GAUGING REACTIONS ON THE HILL — After months of criticism from lawmakers, civil society groups and parents, Facebook has paused its “Instagram Kids” project, but some lawmakers are pushing the social media giant to go further.

“Facebook has completely forfeited the benefit of the doubt when it comes to protecting young people online and it must completely abandon this project,” Sens. Ed Markey (D-Mass.) and Richard Blumenthal (D-Conn.) and Reps. Kathy Castor (D-Fla.) and Lori Trahan (D-Mass.) said in a statement. The four said they planned to reintroduce the Kids Internet Design and Safety Act, aimed at combating manipulative marketing tactics and design features meant to keep young users online longer. And it’s not just Democrats: Rep. Ken Buck (R-Colo.) said in a tweet that the company “need[s] to abolish the program completely.”

— Surprise announcement: The unexpected announcement on Monday from Instagram head Adam Mosseri followed a Wall Street Journal investigation that found Facebook’s own internal research suggested Instagram has a negative impact on the mental health of teenage girls. (Facebook disputed those characterizations in a blog post Sunday.)

Mosseri said on NBC’s “Today” show that the company would use the pause to get more feedback on the platform. “I still firmly believe that it’s a good thing to build a version of Instagram that’s designed to be safe for tweens, but we want to take the time to talk to parents and researchers and safety experts and get to more consensus about how to move forward,” he said. In a separate blog post, Mosseri said the company stood “by the need to develop this experience,” saying that kids were already online and needed to have “age-appropriate experiences designed specifically for them.” He added that the proposed kids platform was intended for tweens between 10 and 12.

More: “Inside Instagram’s Failed Campaign to Win Over Critics of Kids’ App,” via The Information

— Facebook watch: Antigone Davis, Facebook’s global head of safety, is slated to appear before the Senate Commerce consumer protection panel on Thursday, in a session focused on protecting children’s safety online.

TODAY: ON THE ROAD TO RECOVERY — FCC acting Chair Jessica Rosenworcel and GOP Commissioner Brendan Carr are headed to Baton Rouge, La., today to survey recovery efforts following Hurricane Ida. The officials will meet with government and industry representatives, as they learn about Louisiana’s progress in recovering from the hurricane and how the agency can better respond to natural disasters in the future. The visit comes just days before the FCC’s open meeting on Thursday, where commissioners will consider a proposal to bolster communications network resiliency.

Rebecca MacKinnon is the Wikimedia Foundation’s first VP for global advocacy. She was most recently the founding director of New America’s Ranking Digital Rights program and is a CNN alum. … Elizabeth Banker is joining Chamber of Progress as VP of legal advocacy. Banker, a Yahoo, Twitter and Internet Association alum, will focus on defending the First Amendment and Section 230 of the Communications Decency Act. … Sanford Williams is now deputy managing director in the FCC’s Office of Managing Director. He was previously director of the agency’s Office of Communications Business Opportunities. Joy Ragsdale is replacing Williams after serving as field counsel in the agency’s Enforcement Bureau.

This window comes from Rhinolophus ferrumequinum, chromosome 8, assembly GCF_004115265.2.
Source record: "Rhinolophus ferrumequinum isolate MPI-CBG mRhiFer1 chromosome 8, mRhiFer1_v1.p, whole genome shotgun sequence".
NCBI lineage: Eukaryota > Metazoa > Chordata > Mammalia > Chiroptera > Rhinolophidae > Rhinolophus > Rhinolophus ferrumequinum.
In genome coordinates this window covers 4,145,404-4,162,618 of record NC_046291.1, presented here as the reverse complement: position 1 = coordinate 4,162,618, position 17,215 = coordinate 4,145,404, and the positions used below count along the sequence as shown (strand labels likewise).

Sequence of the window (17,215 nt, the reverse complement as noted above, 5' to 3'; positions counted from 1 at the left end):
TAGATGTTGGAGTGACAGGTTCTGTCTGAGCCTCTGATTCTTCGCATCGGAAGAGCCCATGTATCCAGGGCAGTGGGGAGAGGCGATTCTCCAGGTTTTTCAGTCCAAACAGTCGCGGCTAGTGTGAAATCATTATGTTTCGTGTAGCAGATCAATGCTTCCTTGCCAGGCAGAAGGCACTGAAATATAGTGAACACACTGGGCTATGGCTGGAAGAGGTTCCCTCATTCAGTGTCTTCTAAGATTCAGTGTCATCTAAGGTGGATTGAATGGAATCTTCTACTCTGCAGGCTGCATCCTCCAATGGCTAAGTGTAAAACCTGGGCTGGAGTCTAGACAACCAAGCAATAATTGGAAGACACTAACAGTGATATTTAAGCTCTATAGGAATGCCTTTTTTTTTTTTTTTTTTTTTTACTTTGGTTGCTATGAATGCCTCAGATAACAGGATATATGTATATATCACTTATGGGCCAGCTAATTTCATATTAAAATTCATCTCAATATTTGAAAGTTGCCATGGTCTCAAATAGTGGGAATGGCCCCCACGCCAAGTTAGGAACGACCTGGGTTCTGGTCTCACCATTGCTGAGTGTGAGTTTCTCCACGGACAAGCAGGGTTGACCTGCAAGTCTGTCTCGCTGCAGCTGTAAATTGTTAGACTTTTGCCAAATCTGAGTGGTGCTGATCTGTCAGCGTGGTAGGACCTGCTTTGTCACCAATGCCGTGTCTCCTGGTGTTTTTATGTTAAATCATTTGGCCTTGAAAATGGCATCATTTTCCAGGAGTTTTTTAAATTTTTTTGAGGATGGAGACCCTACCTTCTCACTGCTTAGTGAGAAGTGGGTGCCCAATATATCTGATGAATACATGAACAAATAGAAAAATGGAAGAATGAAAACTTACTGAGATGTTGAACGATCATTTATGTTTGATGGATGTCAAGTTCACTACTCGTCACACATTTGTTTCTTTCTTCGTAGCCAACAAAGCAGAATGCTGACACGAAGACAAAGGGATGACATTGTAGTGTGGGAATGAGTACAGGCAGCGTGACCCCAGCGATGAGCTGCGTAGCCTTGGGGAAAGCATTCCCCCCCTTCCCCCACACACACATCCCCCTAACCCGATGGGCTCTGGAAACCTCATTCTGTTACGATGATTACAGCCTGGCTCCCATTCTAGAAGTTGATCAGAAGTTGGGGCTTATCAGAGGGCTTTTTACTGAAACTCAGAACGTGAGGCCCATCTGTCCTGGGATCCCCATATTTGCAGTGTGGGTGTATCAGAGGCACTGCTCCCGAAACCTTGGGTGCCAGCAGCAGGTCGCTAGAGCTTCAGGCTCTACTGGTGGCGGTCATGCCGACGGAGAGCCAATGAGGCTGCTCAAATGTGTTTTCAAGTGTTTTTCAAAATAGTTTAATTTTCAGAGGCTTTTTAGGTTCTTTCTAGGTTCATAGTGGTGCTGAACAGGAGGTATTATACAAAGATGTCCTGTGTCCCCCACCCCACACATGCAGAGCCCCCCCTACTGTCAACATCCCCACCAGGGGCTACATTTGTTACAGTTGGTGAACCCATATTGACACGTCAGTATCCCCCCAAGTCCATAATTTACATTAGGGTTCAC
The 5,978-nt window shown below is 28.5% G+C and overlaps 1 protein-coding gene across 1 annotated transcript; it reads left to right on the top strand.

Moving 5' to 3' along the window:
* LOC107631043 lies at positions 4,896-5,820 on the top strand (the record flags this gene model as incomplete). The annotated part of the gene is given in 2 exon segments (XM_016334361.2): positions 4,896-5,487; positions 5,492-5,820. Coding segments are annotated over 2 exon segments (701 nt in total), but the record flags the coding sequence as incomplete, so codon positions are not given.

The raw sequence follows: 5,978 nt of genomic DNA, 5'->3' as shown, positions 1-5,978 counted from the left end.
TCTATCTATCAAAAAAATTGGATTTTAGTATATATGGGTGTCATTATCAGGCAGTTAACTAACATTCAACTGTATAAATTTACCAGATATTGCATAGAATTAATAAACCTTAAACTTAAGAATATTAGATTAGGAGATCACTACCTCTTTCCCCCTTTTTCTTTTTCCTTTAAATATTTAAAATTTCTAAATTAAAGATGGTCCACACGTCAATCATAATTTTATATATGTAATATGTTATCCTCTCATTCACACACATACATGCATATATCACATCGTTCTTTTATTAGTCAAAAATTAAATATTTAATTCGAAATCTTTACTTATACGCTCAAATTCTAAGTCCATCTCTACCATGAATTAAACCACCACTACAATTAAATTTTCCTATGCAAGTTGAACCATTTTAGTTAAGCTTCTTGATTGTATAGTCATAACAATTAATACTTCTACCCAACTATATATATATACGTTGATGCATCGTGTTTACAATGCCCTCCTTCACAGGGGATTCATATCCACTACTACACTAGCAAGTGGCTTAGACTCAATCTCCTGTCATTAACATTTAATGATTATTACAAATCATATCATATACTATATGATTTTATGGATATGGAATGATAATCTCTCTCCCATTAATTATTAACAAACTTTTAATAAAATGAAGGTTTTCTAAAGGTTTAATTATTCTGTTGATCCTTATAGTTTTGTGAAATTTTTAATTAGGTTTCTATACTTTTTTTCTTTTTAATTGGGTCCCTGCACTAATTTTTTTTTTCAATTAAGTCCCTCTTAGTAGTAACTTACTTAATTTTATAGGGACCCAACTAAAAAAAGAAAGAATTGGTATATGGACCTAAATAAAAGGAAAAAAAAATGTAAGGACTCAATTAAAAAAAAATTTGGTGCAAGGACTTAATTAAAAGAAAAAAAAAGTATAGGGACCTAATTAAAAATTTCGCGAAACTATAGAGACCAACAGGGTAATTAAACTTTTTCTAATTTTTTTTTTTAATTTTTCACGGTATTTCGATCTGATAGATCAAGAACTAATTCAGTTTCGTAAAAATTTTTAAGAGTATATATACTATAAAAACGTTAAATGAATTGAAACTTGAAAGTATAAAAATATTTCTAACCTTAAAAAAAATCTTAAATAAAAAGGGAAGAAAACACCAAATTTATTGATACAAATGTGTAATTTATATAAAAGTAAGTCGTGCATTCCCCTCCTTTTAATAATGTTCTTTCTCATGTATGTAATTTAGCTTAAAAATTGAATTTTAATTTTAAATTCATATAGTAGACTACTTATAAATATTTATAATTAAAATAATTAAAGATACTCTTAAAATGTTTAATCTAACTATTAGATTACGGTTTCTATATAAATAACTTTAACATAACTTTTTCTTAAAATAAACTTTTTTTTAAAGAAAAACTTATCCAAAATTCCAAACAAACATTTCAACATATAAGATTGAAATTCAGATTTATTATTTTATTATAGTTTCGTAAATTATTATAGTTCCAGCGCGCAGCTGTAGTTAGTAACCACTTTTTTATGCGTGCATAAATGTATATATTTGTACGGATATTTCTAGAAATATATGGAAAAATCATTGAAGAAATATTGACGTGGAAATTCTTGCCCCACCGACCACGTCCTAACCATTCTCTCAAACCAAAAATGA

Rob Duhart Jr. is joining Walmart Global Tech as deputy CISO leading e-commerce and M&A security. He most recently was global head of federated privacy, safety and security at Google, and is a DOD, FBI and DOE alum. … Will Boyington is now senior manager of public policy comms at Blue Origin. He previously was comms director of the National Space Council, and is a Dan Newhouse and House Oversight alum. … Ann O’Hanlon, who spent five years as chief of staff and campaign manager for Rep. Don Beyer (D-Va.), is the new Washington-based chief of staff at Change Research, a Silicon Valley polling firm. … Eric Bagwell is joining Intel as IP policy program director. He previously was a senior adviser for Rep. Ben Cline (R-Va.).

InterDigital announced new promotions: Rob Stien will be EVP, chief communications and public policy officer, and. Blair Watters will be VP for government relations and standards policy. … TDS Telecom announced a slate of promotions: Mark Barber, SVP of network operations, is now COO. He is replaced by Shane West, who was SVP of sales, marketing and customer operations. Julie Maiers has been promoted from VP of marketing and product development to West’s previous role.

The FCC announced the application filing window for the Secure and Trusted Communications Networks Reimbursement Program will be from Oct. 29 to Jan. 14. … Spotify is partnering with National Voter Registration Day and HeadCount to encourage listeners to get registered to vote as part of its Play Your Part campaign.

Learn something new: “Covert Postal Service unit probed Jan. 6 social media,” POLITICO’s Betsy Woodruff Swan reports.

Wild story: “Goldman Sachs, Ozy Media and a $40 Million Conference Call Gone Wrong,” via NYT.

ICYMI: Following a POLITICO report, Clearview AI has dropped its subpoenas of its critics. Alex reports for Pros.

Move along: The U.K.’s competition watchdog has cleared Facebook’s acquisition of Kustomer, Bloomberg reports.

Drop it like it’s hot: “Google lowers its cloud marketplace revenue share to 3% from 20%,” via CNBC.

Tips, comments, suggestions? Send them along via email to our team: Bob King ([email protected]), Heidi Vogt ([email protected]), John Hendel ([email protected]), Alexandra S. Levine ([email protected]), Leah Nylen ([email protected]), Emily Birnbaum ([email protected]), and Benjamin Din ([email protected]). Got an event for our calendar? Send details to [email protected]. And don’t forget: Add @MorningTech and @PoliticoPro on Twitter.

SEE YOU TOMORROW!

Source News